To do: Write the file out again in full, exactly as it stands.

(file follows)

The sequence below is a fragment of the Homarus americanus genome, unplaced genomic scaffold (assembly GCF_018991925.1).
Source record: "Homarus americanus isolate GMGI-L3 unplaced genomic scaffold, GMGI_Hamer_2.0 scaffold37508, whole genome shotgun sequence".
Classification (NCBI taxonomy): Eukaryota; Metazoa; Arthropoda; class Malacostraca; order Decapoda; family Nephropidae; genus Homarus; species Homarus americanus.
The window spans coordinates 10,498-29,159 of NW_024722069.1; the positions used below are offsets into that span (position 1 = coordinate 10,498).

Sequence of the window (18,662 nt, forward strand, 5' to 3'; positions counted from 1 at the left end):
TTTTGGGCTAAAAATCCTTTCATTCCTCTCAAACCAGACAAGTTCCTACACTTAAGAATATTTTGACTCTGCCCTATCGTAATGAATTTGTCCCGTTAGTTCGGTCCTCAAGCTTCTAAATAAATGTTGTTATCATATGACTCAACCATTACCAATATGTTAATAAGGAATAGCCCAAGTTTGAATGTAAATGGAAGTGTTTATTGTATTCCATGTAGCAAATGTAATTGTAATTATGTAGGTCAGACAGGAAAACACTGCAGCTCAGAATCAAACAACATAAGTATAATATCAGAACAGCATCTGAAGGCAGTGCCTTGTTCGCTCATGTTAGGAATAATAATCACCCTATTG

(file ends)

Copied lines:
The sequence below is a fragment of the Homarus americanus genome, unplaced genomic scaffold (assembly GCF_018991925.1).
Source record: "Homarus americanus isolate GMGI-L3 unplaced genomic scaffold, GMGI_Hamer_2.0 scaffold37508, whole genome shotgun sequence".
Classification (NCBI taxonomy): Eukaryota; Metazoa; Arthropoda; class Malacostraca; order Decapoda; family Nephropidae; genus Homarus; species Homarus americanus.
The window spans coordinates 10,498-29,159 of NW_024722069.1; the positions used below are offsets into that span (position 1 = coordinate 10,498).

Sequence of the window (18,662 nt, forward strand, 5' to 3'; positions counted from 1 at the left end):
TTTTGGGCTAAAAATCCTTTCATTCCTCTCAAACCAGACAAGTTCCTACACTTAAGAATATTTTGACTCTGCCCTATCGTAATGAATTTGTCCCGTTAGTTCGGTCCTCAAGCTTCTAAATAAATGTTGTTATCATATGACTCAACCATTACCAATATGTTAATAAGGAATAGCCCAAGTTTGAATGTAAATGGAAGTGTTTATTGTATTCCATGTAGCAAATGTAATTGTAATTATGTAGGTCAGACAGGAAAACACTGCAGCTCAGAATCAAACAACATAAGTATAATATCAGAACAGCATCTGAAGGCAGTGCCTTGTTCGCTCATGTTAGGAATAATAATCACCCTATTG